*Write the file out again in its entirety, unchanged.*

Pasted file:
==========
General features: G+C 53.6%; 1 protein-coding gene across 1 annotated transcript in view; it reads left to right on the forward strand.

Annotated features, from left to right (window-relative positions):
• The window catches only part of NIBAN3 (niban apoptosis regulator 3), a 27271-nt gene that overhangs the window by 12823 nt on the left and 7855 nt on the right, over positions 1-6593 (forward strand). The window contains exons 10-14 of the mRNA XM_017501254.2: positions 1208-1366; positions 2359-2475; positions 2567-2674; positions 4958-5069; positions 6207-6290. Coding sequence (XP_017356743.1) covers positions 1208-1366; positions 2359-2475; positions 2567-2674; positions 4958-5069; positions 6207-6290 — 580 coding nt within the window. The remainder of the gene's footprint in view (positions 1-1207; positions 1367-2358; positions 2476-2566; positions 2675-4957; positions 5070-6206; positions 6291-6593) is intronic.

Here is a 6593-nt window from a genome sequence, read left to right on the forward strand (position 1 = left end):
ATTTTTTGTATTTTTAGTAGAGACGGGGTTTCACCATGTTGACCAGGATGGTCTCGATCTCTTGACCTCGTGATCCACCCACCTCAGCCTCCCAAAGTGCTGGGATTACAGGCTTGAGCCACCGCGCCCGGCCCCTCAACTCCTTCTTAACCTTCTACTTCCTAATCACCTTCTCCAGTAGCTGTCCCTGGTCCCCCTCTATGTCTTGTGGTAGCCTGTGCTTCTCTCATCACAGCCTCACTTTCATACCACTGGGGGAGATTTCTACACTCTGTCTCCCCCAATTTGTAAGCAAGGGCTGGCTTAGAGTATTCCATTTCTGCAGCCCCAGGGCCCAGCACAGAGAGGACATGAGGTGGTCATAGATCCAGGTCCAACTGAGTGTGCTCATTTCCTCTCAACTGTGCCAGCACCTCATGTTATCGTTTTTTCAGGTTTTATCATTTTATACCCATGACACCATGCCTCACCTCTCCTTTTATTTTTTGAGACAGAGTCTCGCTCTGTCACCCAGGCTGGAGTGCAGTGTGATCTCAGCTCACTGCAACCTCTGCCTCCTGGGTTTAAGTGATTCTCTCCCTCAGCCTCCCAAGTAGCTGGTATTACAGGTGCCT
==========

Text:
General features: G+C 53.6%; 1 protein-coding gene across 1 annotated transcript in view; it reads left to right on the forward strand.

Annotated features, from left to right (window-relative positions):
• The window catches only part of NIBAN3 (niban apoptosis regulator 3), a 27271-nt gene that overhangs the window by 12823 nt on the left and 7855 nt on the right, over positions 1-6593 (forward strand). The window contains exons 10-14 of the mRNA XM_017501254.2: positions 1208-1366; positions 2359-2475; positions 2567-2674; positions 4958-5069; positions 6207-6290. Coding sequence (XP_017356743.1) covers positions 1208-1366; positions 2359-2475; positions 2567-2674; positions 4958-5069; positions 6207-6290 — 580 coding nt within the window. The remainder of the gene's footprint in view (positions 1-1207; positions 1367-2358; positions 2476-2566; positions 2675-4957; positions 5070-6206; positions 6291-6593) is intronic.

Here is a 6593-nt window from a genome sequence, read left to right on the forward strand (position 1 = left end):
ATTTTTTGTATTTTTAGTAGAGACGGGGTTTCACCATGTTGACCAGGATGGTCTCGATCTCTTGACCTCGTGATCCACCCACCTCAGCCTCCCAAAGTGCTGGGATTACAGGCTTGAGCCACCGCGCCCGGCCCCTCAACTCCTTCTTAACCTTCTACTTCCTAATCACCTTCTCCAGTAGCTGTCCCTGGTCCCCCTCTATGTCTTGTGGTAGCCTGTGCTTCTCTCATCACAGCCTCACTTTCATACCACTGGGGGAGATTTCTACACTCTGTCTCCCCCAATTTGTAAGCAAGGGCTGGCTTAGAGTATTCCATTTCTGCAGCCCCAGGGCCCAGCACAGAGAGGACATGAGGTGGTCATAGATCCAGGTCCAACTGAGTGTGCTCATTTCCTCTCAACTGTGCCAGCACCTCATGTTATCGTTTTTTCAGGTTTTATCATTTTATACCCATGACACCATGCCTCACCTCTCCTTTTATTTTTTGAGACAGAGTCTCGCTCTGTCACCCAGGCTGGAGTGCAGTGTGATCTCAGCTCACTGCAACCTCTGCCTCCTGGGTTTAAGTGATTCTCTCCCTCAGCCTCCCAAGTAGCTGGTATTACAGGTGCCT